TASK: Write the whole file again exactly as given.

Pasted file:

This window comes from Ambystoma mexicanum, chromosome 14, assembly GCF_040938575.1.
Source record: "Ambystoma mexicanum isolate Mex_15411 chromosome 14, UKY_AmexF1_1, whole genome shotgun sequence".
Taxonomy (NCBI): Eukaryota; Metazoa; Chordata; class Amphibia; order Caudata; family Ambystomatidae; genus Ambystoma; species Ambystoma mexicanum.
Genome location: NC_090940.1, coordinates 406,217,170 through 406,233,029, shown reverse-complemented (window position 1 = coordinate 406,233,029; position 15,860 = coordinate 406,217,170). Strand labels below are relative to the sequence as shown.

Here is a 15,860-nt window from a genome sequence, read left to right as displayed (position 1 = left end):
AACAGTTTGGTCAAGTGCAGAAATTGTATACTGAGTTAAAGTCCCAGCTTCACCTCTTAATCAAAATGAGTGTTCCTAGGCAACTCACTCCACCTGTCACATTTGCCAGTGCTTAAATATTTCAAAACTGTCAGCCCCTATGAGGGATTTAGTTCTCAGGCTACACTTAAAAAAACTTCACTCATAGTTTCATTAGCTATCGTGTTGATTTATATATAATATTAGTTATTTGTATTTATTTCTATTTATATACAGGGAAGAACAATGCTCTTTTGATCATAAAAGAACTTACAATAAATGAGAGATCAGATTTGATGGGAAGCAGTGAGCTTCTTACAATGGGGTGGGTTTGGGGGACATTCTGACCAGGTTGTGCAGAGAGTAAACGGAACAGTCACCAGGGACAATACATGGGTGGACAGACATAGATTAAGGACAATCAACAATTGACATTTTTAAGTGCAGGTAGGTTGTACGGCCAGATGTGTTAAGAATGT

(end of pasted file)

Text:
This window comes from Ambystoma mexicanum, chromosome 14, assembly GCF_040938575.1.
Source record: "Ambystoma mexicanum isolate Mex_15411 chromosome 14, UKY_AmexF1_1, whole genome shotgun sequence".
Taxonomy (NCBI): Eukaryota; Metazoa; Chordata; class Amphibia; order Caudata; family Ambystomatidae; genus Ambystoma; species Ambystoma mexicanum.
Genome location: NC_090940.1, coordinates 406,217,170 through 406,233,029, shown reverse-complemented (window position 1 = coordinate 406,233,029; position 15,860 = coordinate 406,217,170). Strand labels below are relative to the sequence as shown.

Here is a 15,860-nt window from a genome sequence, read left to right as displayed (position 1 = left end):
AACAGTTTGGTCAAGTGCAGAAATTGTATACTGAGTTAAAGTCCCAGCTTCACCTCTTAATCAAAATGAGTGTTCCTAGGCAACTCACTCCACCTGTCACATTTGCCAGTGCTTAAATATTTCAAAACTGTCAGCCCCTATGAGGGATTTAGTTCTCAGGCTACACTTAAAAAAACTTCACTCATAGTTTCATTAGCTATCGTGTTGATTTATATATAATATTAGTTATTTGTATTTATTTCTATTTATATACAGGGAAGAACAATGCTCTTTTGATCATAAAAGAACTTACAATAAATGAGAGATCAGATTTGATGGGAAGCAGTGAGCTTCTTACAATGGGGTGGGTTTGGGGGACATTCTGACCAGGTTGTGCAGAGAGTAAACGGAACAGTCACCAGGGACAATACATGGGTGGACAGACATAGATTAAGGACAATCAACAATTGACATTTTTAAGTGCAGGTAGGTTGTACGGCCAGATGTGTTAAGAATGT